For the past six weeks I’ve been posting three Instagrams a day as Food Blogger Connect in the run up to FBC15, and over the conference weekend itself I was Instagramming and Periscoping on behalf of FBC15.
It was a great opportunity for me to attend an otherwise unattainably expensive event but stay coccooned within a small volunteer team of similarly newbie bloggers. In some ways it was quite overwhelming to be surrounded by people who had been blogging ‘since the last decade’, as one veteran put it, but it was also great to be surrounded by people with a wealth of experience and blogging knowledge – there is a lot to learn!
I learnt a lot of quite mundane, practical things that I hope to implement to improve this blog, but here are my somewhat more interesting top seven observations on the event in general.
1.) Periscope is the next big thing in social media. I experimented with it for FBC in between Instagramming, and it is a great way of telling people ‘Here I am, here’s what I’m doing right this second.’ The great thing about is your viewers can ask you questions as you’re filming, and they can be from all over the world. For an event like FBC this is a good way of promoting the event and letting bloggers who can’t make it see what is going on. But for the individual, small scale blogger like myself, it feels a bit self-indulgent, although I’m so inconsistent I’ll probably be Periscoping merrily away soon. I guess the bigger bloggers would find it useful for self-promotion, and I know a lot of American paleo blogger use it. Like all other social media it aims to bring followers even closer to their idols. In some ways I’m nostalgic for the time pre-reality TV shows, pre-celebs Instagramming their every movements, when your idols seemed like gods. Which brings me on to the next point…
2.) Meeting a food hero is wonderful. I met Claudia Roden. She’s incredible – so friendly, so gentle, so inviting. She’s one of those people who radiates warmth, able to speak to anyone and everyone – she has that skill of making you forget the massive age gap between you. I could natter on for hours about how wonderful the experience was. But to bring it back to point 1. above – she started her talk saying that she’s ‘in awe’ of all of us bloggers as she is such a technophobe. But she was also quite blunt when she said ‘No-one learns from their mother anymore. They just use the internet.’ To be fair to the young bloggers out there, I think there was a lost generation of mothers who perhaps did not provide much inspiration in the kitchen – those born in the 80s and 90s were brought up slap bang in the height of the low fat, high carb, highly processed food days. I think bloggers of my generation are relearning the value of whole ingredients, home cooked foods, and for me, both my grandmothers are a greater source of inspiration. Having access to the internet means I have access to a whole world of food, not just the Malaysian and British worlds of my grandmothers! Claudia went on to explain how she often asks people ‘And how does your mother do it?’, which I thought just lovely, and actually gave me inspiration for a potential future project.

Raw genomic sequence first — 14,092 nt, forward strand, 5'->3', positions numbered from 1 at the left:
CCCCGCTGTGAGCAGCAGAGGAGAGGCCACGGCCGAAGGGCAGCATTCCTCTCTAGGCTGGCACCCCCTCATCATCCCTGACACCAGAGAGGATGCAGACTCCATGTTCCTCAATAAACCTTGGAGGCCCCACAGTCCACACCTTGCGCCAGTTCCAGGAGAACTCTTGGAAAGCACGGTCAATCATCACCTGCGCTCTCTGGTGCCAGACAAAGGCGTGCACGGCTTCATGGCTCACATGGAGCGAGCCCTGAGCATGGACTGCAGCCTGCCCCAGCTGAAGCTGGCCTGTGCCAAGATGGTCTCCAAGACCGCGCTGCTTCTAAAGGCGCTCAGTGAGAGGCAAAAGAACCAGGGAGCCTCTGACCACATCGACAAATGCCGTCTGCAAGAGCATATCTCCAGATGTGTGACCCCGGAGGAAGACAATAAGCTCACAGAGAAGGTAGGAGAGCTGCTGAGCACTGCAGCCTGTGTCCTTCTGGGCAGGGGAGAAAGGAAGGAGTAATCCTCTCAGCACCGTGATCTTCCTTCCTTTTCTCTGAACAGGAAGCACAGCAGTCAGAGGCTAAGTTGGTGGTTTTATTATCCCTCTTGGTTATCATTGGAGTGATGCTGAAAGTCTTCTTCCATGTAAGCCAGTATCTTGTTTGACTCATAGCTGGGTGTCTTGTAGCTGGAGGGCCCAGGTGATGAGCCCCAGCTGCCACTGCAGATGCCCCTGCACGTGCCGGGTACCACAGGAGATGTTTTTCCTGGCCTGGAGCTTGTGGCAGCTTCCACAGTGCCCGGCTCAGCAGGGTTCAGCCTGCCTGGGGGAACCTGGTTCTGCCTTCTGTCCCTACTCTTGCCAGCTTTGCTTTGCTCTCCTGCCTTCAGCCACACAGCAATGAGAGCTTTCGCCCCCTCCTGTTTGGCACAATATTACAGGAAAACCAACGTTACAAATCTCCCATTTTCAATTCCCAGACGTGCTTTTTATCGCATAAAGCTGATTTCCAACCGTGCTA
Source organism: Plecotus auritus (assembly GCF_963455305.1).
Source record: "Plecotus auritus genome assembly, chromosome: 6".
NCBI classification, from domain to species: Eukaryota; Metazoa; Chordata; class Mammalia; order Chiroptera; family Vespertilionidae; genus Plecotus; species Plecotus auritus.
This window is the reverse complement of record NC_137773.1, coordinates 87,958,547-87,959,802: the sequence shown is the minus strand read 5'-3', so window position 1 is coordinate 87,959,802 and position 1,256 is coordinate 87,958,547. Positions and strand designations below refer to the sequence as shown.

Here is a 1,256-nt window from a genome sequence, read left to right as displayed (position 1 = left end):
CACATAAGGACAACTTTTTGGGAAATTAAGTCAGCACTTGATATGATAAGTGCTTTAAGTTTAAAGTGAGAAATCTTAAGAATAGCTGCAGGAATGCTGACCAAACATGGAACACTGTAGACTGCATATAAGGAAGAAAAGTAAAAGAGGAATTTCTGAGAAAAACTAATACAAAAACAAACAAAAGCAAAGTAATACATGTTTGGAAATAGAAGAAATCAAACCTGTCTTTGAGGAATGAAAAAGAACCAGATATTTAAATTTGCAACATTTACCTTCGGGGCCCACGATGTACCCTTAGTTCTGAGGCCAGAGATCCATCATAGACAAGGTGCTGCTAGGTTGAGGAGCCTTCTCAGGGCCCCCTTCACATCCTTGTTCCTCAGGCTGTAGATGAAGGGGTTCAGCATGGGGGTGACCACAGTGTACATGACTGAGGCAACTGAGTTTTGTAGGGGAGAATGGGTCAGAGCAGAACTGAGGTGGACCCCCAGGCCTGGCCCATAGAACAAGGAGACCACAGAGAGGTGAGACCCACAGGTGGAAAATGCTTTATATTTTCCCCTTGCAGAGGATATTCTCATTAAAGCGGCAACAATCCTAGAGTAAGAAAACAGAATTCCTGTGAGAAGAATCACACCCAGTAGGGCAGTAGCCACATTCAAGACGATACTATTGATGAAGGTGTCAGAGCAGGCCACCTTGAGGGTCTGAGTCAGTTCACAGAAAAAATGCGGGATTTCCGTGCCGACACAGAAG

3.) Most bloggers are bakers. And most baking blogs get clicks. I am not a baker. In fact I feel quite strongly that paleo baking is an oxymoron, so I’d rather not post baking recipes. If that means I get fewer visits then so be it – this is MY blog and I want to give a realistic, honest view of what I do. I’m not a purist paleo by any means – see my previous blog about my version of paleo – but I just don’t think having a baked good in the house is a good idea. They’re highly palatable and highly addictive. If I have guests round for tea then I MAY consider doing a paleoish brownie as a very special treat, but that doesn’t happen very often. Having said that, when we were moving I made the gluten-free gingernut biscuits that I learnt at the CNM Cooking for Health short course, and they were a wonderful welcome treat during tea breaks for packing. But I would eat about 5 bsicuits completely mindlessly, and to me, that is not what my paleo is about. So in the context of moving house, fine. In the context of having them daily as a teatime treat? Not fine.